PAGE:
Wednesday, March 18, 2009

What is Roy Peter Clark reading?

The current featured contributor to Writers Read: Roy Peter Clark, author or editor of over a dozen books on journalism and writing. These include Free to Write: A Journalist Teaches Young Writers; Coaching Writers: Editors and Reporters Working Together Across Media Platforms; America's Best Newspaper Writing; The Values and Craft of American Journalism; The Changing South of Gene Patterson: Journalism and Civil Rights, 1960-1968; and, most recently, Writing Tools: 50 Essential Strategies for Every Writer.

One book from his entry:
A Choice of Shakespeare’s Verse, selected by the late British poet Ted Hughes. The selections are inspirational, of course, but a critical essay by Hughes at the end is one of the most brilliant descriptions of the Bard’s poetry that I’ve ever encountered. It turns out that Shakespeare’s writing vocabulary was something like 25,000 words, which is twice as many words as his nearest rival.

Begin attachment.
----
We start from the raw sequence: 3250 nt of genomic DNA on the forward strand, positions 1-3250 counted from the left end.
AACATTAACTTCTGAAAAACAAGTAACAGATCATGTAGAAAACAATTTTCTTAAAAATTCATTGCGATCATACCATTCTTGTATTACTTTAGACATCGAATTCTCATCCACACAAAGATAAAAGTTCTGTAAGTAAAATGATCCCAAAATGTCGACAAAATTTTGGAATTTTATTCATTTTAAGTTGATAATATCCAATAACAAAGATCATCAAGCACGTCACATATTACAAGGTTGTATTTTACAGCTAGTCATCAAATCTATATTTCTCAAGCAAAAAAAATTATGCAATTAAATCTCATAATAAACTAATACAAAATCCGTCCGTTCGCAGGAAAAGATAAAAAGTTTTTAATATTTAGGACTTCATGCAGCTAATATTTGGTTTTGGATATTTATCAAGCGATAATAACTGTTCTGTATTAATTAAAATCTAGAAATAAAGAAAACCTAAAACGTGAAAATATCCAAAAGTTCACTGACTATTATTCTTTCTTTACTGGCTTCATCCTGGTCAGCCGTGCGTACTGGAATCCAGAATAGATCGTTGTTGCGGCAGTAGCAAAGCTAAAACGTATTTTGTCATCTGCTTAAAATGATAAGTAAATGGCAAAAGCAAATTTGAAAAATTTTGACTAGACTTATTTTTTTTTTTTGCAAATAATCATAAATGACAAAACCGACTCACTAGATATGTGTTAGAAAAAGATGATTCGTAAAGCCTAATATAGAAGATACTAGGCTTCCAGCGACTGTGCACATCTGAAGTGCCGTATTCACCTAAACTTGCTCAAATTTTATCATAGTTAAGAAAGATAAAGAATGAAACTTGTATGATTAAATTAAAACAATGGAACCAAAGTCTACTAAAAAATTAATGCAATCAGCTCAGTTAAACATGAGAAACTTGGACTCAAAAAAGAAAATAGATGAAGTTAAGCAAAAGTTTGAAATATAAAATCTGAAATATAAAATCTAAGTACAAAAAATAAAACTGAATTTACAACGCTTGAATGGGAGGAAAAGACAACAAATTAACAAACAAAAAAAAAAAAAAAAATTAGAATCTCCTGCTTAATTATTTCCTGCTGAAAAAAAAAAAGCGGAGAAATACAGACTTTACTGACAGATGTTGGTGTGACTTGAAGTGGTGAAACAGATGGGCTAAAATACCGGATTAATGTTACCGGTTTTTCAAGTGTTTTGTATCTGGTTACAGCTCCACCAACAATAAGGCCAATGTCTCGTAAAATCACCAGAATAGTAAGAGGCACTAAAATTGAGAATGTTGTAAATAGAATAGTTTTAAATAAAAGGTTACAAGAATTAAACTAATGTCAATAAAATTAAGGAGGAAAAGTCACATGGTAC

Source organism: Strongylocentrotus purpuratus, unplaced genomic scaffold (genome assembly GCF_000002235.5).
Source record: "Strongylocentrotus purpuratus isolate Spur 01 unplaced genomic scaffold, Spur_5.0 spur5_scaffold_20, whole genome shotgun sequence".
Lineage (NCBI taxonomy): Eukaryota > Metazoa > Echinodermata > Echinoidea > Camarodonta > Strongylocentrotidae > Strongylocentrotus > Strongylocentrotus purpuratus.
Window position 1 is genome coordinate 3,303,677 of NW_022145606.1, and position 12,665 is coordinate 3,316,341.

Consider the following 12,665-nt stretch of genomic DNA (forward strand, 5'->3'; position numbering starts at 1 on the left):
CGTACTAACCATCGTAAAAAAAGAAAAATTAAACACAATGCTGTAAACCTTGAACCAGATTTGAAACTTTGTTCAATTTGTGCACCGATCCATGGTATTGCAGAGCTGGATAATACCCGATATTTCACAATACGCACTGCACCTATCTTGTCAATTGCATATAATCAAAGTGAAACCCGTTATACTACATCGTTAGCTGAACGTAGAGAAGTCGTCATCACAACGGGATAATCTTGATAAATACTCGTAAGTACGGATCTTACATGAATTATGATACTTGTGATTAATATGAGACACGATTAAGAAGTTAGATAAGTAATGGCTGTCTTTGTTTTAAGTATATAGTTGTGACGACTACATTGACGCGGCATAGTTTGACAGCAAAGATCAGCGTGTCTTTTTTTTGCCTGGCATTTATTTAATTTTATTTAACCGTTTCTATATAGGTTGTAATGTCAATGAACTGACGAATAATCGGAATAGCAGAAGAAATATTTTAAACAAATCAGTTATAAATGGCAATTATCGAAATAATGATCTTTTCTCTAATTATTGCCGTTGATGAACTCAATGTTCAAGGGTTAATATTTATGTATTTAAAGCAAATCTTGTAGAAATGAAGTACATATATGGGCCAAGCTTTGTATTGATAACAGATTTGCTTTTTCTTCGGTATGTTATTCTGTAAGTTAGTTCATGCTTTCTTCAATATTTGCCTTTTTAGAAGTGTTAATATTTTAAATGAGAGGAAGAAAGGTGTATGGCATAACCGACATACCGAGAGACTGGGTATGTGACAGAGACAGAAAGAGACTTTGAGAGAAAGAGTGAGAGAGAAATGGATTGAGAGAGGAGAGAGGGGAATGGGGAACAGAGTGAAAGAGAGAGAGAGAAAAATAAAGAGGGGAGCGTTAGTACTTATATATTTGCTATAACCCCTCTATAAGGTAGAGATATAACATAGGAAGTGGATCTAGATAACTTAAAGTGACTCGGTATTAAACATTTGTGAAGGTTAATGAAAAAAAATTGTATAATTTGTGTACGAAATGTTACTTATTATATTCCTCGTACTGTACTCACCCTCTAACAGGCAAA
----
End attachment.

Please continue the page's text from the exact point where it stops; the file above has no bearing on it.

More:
Get that? Shakespeare used twice as many words! Not only that, but many of these words Shakespeare introduced into the language for the first time. Hughes describes a typical poetic line in which Willy would introduce a new Italianate adjective, for example, and link it to an Anglo-Saxon synonym. In other words, he was building a bridge of common language between the aristocrats in the expensive seats and the groundlings in the cheap seats.[read on]
Check out Roy Peter Clark's "Writing Tools -- The Blog" and read an excerpt from Writing Tools.

Writers Read: Roy Peter Clark.

--Marshal Zeringue